Patrick Tribett is the poster boy for pwnage. Tribett had a pretty bad addiction to huffing spray paint to get high (never tried it, but that does not sound like fun). He was such a mess that he walked in to a Bellaire, Ohio general store looking for another round. The owner called the cops, who came to the scene. They suspected Tribett of unlawful abuse of inhalants.
Of course, the investigation didn’t take too long — given the gold paint all over his high as a kite face. His mugshot made The Smoking Gun (never a good thing) and the ensuing hilarity made Tribett the “gole paint guy” — yep, Tribett became his very own internet meme. Even after that, he got busted huffing paint again.
I am not writing this piece to pile more shit on poor Mr. Tribett. Actually, the guy seems to have gotten his act together. Yay Gold Paint Guy!
And even better… he’s given me fodder for a Right of Publicity Law post!!! Thanks Gold Paint Guy!
It turns out that Tribett is planning to file a lawsuit against Amazon, Cafe Press, and Hot Toys (source). Normally, this might be where I call him an asshat, but I am not going to do that this time. Tribett might very well have a legitimate case.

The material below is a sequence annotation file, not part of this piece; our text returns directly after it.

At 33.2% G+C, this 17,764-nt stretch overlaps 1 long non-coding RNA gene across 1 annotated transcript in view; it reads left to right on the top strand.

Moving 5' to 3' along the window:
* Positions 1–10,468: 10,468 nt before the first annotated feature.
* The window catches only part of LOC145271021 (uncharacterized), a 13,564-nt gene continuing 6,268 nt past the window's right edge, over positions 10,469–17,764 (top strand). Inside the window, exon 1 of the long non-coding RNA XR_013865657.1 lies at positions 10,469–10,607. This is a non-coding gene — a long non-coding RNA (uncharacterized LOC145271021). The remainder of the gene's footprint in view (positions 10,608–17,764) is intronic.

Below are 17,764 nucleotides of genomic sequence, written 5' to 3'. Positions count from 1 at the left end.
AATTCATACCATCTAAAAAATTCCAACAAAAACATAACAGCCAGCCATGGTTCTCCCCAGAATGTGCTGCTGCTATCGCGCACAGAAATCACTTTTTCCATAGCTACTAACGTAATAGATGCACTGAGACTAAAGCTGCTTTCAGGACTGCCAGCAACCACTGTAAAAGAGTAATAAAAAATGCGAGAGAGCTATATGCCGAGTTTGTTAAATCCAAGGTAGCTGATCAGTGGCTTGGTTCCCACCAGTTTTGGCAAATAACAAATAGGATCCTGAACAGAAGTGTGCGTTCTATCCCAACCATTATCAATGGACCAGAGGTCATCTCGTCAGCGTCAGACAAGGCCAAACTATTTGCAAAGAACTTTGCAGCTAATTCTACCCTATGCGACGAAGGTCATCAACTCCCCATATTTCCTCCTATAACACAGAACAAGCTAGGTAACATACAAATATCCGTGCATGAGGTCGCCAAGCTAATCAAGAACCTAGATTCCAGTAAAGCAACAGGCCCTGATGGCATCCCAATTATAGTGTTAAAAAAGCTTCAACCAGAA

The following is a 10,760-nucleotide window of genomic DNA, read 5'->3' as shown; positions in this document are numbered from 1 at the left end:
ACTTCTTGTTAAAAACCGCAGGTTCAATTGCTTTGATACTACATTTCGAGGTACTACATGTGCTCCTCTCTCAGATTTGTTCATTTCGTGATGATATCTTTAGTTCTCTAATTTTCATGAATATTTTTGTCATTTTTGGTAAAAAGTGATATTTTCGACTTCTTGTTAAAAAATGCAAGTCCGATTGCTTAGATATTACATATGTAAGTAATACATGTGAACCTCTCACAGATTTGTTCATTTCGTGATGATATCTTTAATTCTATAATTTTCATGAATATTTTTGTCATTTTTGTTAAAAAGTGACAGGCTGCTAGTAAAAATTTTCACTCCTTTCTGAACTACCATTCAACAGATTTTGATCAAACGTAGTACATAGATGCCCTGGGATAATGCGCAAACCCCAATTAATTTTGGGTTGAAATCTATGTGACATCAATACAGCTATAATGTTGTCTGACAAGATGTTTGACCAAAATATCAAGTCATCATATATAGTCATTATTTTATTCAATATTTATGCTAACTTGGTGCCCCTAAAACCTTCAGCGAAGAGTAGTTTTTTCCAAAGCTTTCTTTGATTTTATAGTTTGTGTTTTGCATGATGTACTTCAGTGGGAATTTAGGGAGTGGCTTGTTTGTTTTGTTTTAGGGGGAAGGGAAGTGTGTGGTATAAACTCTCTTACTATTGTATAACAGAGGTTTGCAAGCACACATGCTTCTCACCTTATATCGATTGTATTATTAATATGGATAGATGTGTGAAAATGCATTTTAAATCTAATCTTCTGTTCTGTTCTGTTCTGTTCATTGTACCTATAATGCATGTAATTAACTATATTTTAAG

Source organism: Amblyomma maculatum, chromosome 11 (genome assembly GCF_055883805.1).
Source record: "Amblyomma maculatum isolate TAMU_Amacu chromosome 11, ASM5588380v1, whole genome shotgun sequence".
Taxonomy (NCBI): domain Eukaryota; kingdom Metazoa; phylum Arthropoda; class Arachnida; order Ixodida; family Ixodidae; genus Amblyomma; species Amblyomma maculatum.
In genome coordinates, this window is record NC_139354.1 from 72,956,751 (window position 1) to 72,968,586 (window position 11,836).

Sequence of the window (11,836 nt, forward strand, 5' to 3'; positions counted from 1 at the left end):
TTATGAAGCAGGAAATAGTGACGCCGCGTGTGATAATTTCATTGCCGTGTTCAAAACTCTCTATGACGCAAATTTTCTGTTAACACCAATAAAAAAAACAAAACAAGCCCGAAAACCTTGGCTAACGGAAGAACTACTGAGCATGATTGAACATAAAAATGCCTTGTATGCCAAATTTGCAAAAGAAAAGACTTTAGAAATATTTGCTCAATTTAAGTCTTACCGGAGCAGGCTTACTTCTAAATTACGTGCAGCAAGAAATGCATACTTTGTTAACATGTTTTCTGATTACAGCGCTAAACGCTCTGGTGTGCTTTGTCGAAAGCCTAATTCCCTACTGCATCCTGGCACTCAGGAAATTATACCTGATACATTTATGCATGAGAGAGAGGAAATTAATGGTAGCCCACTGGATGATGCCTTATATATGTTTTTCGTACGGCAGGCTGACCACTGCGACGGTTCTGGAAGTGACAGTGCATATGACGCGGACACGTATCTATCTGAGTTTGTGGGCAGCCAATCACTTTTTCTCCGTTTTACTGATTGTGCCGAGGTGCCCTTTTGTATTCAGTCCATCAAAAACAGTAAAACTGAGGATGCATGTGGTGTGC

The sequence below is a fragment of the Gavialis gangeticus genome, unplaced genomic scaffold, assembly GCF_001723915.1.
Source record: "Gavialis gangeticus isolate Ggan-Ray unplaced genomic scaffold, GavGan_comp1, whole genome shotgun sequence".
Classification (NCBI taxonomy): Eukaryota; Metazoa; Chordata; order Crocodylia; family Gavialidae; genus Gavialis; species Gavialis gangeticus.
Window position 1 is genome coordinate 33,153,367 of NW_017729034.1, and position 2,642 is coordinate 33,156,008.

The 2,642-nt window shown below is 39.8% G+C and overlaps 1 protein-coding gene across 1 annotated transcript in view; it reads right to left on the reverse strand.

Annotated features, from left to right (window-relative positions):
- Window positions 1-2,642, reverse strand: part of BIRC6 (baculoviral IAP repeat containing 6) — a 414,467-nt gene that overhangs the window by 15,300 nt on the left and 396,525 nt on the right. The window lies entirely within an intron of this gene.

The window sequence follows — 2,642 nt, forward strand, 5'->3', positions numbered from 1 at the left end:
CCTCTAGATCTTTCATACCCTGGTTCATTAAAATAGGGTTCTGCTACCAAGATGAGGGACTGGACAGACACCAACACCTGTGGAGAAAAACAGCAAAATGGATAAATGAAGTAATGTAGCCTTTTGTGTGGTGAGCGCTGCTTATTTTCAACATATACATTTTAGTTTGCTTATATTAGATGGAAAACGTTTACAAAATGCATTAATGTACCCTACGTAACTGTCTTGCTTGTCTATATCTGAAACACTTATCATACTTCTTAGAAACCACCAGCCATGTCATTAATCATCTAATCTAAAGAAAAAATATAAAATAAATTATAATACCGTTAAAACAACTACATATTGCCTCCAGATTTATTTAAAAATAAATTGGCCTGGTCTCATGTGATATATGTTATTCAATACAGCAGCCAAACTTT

Tribett isn’t suing everyone who used his mugshot. If he did, that would land him an asshat award, because we have a right to use that picture — and we have a right to use that picture to mock him. All the websites devoted to him are First Amendment protected. All of these uses are a-ok. The photograph would not be protected by copyright, as it is automatically in the public domain.
But, everything changes when you start making t-shirts and mugs of the guy.
Yes, a little cottage industry started running after Mr. Tribett’s unfortunately hilarious mugshot started flying around cyberspace. I wouldn’t imagine that it contributed a lot to the economy, but I am sure that a few people made a few bucks off of him — and now Tribett wants his cut. And under the law, he’s got a point.
Publicity rights give a person the right to profit from the commercial exploitation of his or her image, likeness, or name. That’s why you can’t just slap a picture of Tiger Woods on a box of condoms, and you can’t slap my picture on an ass kicking machine without paying for the privilege. Not all states protect publicity rights, but they are recognized by statute or common law claims in at least 30 states. Mr. Tribett’s West Virginia does not have a ROP statute, but the state common law recognizes it. See Curran v. Amazon.com Inc., 36 Media L. Rptr. 1641 (S.D. W.Va. Feb. 19, 2008) (justia file)
Good luck to Mr. Tribett in his quest for extended sobriety. I am looking forward to seeing how his ROP case goes.